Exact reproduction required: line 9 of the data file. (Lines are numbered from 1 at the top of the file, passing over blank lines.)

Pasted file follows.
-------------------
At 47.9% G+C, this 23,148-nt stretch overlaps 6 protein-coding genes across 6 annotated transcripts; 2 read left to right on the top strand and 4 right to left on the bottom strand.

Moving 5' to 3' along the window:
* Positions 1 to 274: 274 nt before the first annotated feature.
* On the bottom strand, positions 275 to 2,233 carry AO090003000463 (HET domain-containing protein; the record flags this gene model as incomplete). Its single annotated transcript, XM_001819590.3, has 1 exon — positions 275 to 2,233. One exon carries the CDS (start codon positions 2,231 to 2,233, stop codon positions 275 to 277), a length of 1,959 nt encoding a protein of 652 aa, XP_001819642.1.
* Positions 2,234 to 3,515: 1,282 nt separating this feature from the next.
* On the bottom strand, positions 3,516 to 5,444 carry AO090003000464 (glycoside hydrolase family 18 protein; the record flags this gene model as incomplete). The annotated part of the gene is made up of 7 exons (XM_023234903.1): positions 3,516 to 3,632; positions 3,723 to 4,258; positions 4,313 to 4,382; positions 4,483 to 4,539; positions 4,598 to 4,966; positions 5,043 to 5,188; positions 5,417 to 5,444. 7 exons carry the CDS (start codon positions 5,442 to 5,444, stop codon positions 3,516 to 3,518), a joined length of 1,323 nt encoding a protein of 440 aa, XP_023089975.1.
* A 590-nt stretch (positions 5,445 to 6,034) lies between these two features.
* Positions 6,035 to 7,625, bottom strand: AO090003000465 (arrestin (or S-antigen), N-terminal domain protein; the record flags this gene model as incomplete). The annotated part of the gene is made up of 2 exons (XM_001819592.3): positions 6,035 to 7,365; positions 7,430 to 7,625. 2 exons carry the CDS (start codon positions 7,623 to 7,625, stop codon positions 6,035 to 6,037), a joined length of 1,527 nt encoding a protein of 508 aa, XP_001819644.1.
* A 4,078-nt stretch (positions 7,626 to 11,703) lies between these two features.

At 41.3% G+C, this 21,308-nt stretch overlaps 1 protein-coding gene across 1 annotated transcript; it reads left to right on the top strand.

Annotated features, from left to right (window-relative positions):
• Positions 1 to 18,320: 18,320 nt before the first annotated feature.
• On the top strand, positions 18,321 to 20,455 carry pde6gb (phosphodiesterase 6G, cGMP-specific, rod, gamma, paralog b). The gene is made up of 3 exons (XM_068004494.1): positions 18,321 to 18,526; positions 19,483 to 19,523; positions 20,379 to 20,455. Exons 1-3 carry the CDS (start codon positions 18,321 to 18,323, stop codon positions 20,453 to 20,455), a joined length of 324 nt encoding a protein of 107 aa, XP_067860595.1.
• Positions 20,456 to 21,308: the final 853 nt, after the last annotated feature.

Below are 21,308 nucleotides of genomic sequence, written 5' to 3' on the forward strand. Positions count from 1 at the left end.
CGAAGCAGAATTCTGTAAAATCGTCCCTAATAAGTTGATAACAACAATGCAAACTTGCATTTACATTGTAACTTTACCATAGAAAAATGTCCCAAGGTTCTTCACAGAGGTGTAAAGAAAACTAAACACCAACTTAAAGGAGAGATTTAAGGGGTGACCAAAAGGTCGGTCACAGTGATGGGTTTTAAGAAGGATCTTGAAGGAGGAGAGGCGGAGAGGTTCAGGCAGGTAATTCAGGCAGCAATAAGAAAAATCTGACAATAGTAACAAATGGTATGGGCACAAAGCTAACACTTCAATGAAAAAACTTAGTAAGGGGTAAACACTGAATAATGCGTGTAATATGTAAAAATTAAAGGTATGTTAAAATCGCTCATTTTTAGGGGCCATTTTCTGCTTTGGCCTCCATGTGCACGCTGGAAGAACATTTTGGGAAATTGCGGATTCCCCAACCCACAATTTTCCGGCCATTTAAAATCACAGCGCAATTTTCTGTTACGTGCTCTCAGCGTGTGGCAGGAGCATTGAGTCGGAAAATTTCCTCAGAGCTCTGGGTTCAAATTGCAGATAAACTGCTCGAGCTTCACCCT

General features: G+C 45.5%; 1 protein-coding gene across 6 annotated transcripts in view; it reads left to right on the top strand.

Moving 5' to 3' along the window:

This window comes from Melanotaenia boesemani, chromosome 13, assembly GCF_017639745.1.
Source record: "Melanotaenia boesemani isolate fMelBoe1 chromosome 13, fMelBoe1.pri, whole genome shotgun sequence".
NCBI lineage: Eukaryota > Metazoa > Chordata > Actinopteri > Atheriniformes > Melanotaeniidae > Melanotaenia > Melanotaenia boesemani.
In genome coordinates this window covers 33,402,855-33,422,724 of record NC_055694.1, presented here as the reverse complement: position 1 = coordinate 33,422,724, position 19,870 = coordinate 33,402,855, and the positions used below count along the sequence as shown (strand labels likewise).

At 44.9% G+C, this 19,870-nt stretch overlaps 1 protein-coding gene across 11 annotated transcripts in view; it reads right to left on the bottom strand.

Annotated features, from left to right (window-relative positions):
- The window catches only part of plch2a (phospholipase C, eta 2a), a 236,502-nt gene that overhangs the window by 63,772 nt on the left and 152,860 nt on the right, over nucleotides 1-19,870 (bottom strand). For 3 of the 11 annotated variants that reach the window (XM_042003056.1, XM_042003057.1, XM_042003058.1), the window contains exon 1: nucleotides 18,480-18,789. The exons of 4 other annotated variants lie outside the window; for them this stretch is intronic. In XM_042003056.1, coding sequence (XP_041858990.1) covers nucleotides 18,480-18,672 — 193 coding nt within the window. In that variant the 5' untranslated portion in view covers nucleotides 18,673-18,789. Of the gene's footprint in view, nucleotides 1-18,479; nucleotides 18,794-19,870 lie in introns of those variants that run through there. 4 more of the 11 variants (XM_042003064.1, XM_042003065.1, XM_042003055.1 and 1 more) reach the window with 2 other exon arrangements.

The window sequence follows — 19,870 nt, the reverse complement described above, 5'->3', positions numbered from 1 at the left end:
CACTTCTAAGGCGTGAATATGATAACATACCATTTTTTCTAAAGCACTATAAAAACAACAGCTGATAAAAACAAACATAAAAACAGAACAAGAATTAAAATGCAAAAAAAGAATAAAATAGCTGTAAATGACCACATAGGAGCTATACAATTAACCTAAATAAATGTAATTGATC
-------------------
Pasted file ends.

* A 4,078-nt stretch (positions 7,626 to 11,703) lies between these two features.